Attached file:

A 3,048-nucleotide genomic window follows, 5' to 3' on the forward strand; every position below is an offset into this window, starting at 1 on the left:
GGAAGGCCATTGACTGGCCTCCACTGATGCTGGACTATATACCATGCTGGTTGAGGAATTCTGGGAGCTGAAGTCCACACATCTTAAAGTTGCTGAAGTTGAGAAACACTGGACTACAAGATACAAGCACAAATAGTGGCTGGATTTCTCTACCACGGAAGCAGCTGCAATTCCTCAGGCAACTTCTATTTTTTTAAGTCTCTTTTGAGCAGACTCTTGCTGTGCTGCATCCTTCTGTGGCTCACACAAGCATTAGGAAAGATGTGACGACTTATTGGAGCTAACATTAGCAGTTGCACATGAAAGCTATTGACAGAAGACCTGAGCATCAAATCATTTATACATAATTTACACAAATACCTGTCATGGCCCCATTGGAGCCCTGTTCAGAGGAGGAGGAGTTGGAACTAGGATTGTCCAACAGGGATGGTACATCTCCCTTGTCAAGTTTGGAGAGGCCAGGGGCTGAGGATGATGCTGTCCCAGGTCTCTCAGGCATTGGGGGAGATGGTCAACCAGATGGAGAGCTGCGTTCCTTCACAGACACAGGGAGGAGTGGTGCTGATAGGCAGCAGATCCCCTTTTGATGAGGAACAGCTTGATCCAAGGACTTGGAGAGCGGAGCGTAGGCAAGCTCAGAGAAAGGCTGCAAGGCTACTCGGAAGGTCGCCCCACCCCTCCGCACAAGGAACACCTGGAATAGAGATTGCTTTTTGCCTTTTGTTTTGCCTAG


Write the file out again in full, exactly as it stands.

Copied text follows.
A 3,048-nucleotide genomic window follows, 5' to 3' on the forward strand; every position below is an offset into this window, starting at 1 on the left:
GGAAGGCCATTGACTGGCCTCCACTGATGCTGGACTATATACCATGCTGGTTGAGGAATTCTGGGAGCTGAAGTCCACACATCTTAAAGTTGCTGAAGTTGAGAAACACTGGACTACAAGATACAAGCACAAATAGTGGCTGGATTTCTCTACCACGGAAGCAGCTGCAATTCCTCAGGCAACTTCTATTTTTTTAAGTCTCTTTTGAGCAGACTCTTGCTGTGCTGCATCCTTCTGTGGCTCACACAAGCATTAGGAAAGATGTGACGACTTATTGGAGCTAACATTAGCAGTTGCACATGAAAGCTATTGACAGAAGACCTGAGCATCAAATCATTTATACATAATTTACACAAATACCTGTCATGGCCCCATTGGAGCCCTGTTCAGAGGAGGAGGAGTTGGAACTAGGATTGTCCAACAGGGATGGTACATCTCCCTTGTCAAGTTTGGAGAGGCCAGGGGCTGAGGATGATGCTGTCCCAGGTCTCTCAGGCATTGGGGGAGATGGTCAACCAGATGGAGAGCTGCGTTCCTTCACAGACACAGGGAGGAGTGGTGCTGATAGGCAGCAGATCCCCTTTTGATGAGGAACAGCTTGATCCAAGGACTTGGAGAGCGGAGCGTAGGCAAGCTCAGAGAAAGGCTGCAAGGCTACTCGGAAGGTCGCCCCACCCCTCCGCACAAGGAACACCTGGAATAGAGATTGCTTTTTGCCTTTTGTTTTGCCTAG